|Gewürztraminer is one
of the most pungent wine varietals, easy for even the
beginning taster to recognize by its heady, aromatic scent.
While the French have achieved the greatest success with
this grape and its name may be German, the history of
Gewürztraminer began in Italy's Tyrollean Alps, near
the village of Termeno (Tramin) in Alto Adige.
Since the Middle Ages, the parent
variety traminer has grown there. Traminer also is grown
widely throughout Eastern Europe, but neither abundantly
nor very successfully. With hardly any of the characteristic
of its spicy offspring, traminer berries are pale green
and make much less interesting or appealing wine, hardly
scented at all.
Like Pinot Noir, however, Traminer
vines do have a propensity to mutate. One of these mutations,
a few centuries ago, resulted in a vine that produces
dark pinkish-brown, spotted berries and makes very distinctive
and heady wine.
The French began calling this
prized clone traminer musqué, traminer parfumé,
or traminer aromatique; the Germans roter traminer;
and the Italians traminer rosé, traminer rosso,
or termener aromatico. In the late 19th century, the
Alsatians began calling this vine Gewürztraminer,
although it wasn't until 1973 that this name was officially
sanctioned. Wine texts often report that "gewürz"
translates from German as "spicy", but considering
the list of various synonyms, the more likely contextual
meaning is "perfumed".
The berries, with their thick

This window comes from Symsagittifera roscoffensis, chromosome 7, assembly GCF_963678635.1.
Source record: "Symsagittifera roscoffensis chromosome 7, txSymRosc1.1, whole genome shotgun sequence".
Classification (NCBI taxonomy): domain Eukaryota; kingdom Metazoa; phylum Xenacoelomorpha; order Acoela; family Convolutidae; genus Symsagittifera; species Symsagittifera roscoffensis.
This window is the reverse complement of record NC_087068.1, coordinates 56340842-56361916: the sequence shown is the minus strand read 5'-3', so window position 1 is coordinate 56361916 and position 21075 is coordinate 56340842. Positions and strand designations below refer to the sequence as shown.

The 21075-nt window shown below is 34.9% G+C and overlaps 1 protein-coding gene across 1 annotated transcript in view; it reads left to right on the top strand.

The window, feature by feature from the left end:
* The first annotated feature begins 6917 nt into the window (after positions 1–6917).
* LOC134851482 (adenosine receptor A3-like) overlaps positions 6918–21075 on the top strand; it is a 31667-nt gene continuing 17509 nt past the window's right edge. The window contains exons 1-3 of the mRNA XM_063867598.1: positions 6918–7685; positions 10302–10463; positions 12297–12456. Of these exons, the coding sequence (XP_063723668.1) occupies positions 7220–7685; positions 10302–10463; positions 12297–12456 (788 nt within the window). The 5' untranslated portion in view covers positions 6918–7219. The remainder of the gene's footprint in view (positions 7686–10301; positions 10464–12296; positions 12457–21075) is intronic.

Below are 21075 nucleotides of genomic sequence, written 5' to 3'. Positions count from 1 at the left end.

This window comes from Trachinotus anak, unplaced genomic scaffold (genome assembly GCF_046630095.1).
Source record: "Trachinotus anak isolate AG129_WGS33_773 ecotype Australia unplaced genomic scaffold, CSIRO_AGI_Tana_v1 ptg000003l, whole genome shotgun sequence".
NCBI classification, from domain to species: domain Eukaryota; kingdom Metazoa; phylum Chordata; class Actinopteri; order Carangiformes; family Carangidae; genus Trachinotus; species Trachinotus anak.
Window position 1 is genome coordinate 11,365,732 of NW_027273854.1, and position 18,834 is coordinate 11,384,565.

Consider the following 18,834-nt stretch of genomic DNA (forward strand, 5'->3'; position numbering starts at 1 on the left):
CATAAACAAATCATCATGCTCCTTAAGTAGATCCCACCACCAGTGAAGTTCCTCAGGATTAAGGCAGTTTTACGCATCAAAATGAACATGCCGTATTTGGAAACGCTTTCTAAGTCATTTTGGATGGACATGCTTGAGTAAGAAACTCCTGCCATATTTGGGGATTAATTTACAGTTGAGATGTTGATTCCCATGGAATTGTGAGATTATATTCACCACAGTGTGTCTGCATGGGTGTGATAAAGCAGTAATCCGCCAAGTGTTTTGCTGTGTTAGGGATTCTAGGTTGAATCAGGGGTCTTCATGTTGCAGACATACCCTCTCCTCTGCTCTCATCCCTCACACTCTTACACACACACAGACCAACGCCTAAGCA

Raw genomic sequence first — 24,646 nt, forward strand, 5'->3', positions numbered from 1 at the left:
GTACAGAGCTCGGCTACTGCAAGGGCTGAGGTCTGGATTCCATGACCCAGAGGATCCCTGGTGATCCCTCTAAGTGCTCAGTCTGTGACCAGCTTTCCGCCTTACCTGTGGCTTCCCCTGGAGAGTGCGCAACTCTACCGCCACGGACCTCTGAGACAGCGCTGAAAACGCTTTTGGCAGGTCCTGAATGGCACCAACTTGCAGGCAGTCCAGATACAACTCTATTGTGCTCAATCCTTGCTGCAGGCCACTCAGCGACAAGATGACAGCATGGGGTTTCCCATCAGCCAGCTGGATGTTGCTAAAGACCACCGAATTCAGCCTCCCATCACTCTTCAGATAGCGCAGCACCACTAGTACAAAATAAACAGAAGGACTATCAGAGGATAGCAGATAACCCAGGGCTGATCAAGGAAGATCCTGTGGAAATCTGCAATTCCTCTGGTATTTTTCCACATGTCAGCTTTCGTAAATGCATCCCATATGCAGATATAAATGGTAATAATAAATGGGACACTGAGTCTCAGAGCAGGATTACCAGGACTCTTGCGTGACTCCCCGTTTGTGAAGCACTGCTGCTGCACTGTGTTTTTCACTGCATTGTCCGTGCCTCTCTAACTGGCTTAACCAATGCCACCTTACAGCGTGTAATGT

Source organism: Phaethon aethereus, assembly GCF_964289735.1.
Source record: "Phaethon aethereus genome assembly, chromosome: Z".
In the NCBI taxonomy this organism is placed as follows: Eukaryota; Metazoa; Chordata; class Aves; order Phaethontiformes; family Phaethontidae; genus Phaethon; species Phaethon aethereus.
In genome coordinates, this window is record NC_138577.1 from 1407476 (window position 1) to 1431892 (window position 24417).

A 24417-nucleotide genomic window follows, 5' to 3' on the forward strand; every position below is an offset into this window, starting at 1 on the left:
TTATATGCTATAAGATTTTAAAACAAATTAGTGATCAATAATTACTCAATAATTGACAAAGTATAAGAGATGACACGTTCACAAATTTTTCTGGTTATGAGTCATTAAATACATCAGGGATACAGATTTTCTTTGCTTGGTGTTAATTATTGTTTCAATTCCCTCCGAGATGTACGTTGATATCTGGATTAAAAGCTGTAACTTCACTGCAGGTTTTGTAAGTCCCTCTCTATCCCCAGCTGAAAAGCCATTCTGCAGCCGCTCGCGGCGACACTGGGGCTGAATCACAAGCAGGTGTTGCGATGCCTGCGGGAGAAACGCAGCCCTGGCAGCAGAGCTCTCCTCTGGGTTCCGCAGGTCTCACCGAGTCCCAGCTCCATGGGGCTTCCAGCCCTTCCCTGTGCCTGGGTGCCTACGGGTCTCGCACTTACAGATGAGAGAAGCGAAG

and tough skins, can attain high sugar levels of amazing
concentration. Alcohol levels, therefore, can get quite
high in dry versions. Conversely, low acidity and high
pH in Gewürztraminer are problematic. Close monitoring
and precise harvest timing are critical. Early picking
retains acid, but without long "hang time"
distinctive varietal character fails to develop. Pleasant
results are nearly impossible in warm climates.
The dark pink color of gewürztraminer
grapes results in wines colored from light to dark golden
yellow with a copper tone, depending upon the fruit
ripeness. Gewürztraminer is quite full-bodied,
more so than most any other white wine type. In fact,
the combination of its strong, heady, perfumey scent,
exotic lychee-nut flavor and heavy-oily texture can
be overwhelming and tiring to many palates. There is
a slight tendency to bitterness that seems exacerbated
by ripeness, so a light touch is needed at the wine
press. Many makers finish their Gewürztraminer
with a mask of residual sugar. In fact Gewürztraminer
can be made into an excellent dessert wine.